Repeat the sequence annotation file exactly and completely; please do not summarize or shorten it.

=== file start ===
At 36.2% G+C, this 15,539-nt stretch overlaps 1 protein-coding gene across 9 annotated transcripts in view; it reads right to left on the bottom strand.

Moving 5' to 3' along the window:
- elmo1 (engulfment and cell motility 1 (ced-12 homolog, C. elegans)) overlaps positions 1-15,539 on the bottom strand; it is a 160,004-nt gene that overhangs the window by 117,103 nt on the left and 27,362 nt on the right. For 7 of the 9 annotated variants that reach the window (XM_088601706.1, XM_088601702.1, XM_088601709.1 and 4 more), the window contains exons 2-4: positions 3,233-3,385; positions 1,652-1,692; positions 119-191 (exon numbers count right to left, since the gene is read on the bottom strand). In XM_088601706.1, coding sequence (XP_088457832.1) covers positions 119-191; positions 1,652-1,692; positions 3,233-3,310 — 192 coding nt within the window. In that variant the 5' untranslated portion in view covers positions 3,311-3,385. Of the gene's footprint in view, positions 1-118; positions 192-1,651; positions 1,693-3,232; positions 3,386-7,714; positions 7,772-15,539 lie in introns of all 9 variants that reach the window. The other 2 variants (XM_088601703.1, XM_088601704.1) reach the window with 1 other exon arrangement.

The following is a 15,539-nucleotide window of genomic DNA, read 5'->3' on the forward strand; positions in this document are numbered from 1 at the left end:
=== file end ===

At 36.2% G+C, this 15,539-nt stretch overlaps 1 protein-coding gene across 9 annotated transcripts in view; it reads right to left on the bottom strand.

Moving 5' to 3' along the window:
- elmo1 (engulfment and cell motility 1 (ced-12 homolog, C. elegans)) overlaps positions 1-15,539 on the bottom strand; it is a 160,004-nt gene that overhangs the window by 117,103 nt on the left and 27,362 nt on the right. For 7 of the 9 annotated variants that reach the window (XM_088601706.1, XM_088601702.1, XM_088601709.1 and 4 more), the window contains exons 2-4: positions 3,233-3,385; positions 1,652-1,692; positions 119-191 (exon numbers count right to left, since the gene is read on the bottom strand). In XM_088601706.1, coding sequence (XP_088457832.1) covers positions 119-191; positions 1,652-1,692; positions 3,233-3,310 — 192 coding nt within the window. In that variant the 5' untranslated portion in view covers positions 3,311-3,385. Of the gene's footprint in view, positions 1-118; positions 192-1,651; positions 1,693-3,232; positions 3,386-7,714; positions 7,772-15,539 lie in introns of all 9 variants that reach the window. The other 2 variants (XM_088601703.1, XM_088601704.1) reach the window with 1 other exon arrangement.

The following is a 15,539-nucleotide window of genomic DNA, read 5'->3' on the forward strand; positions in this document are numbered from 1 at the left end: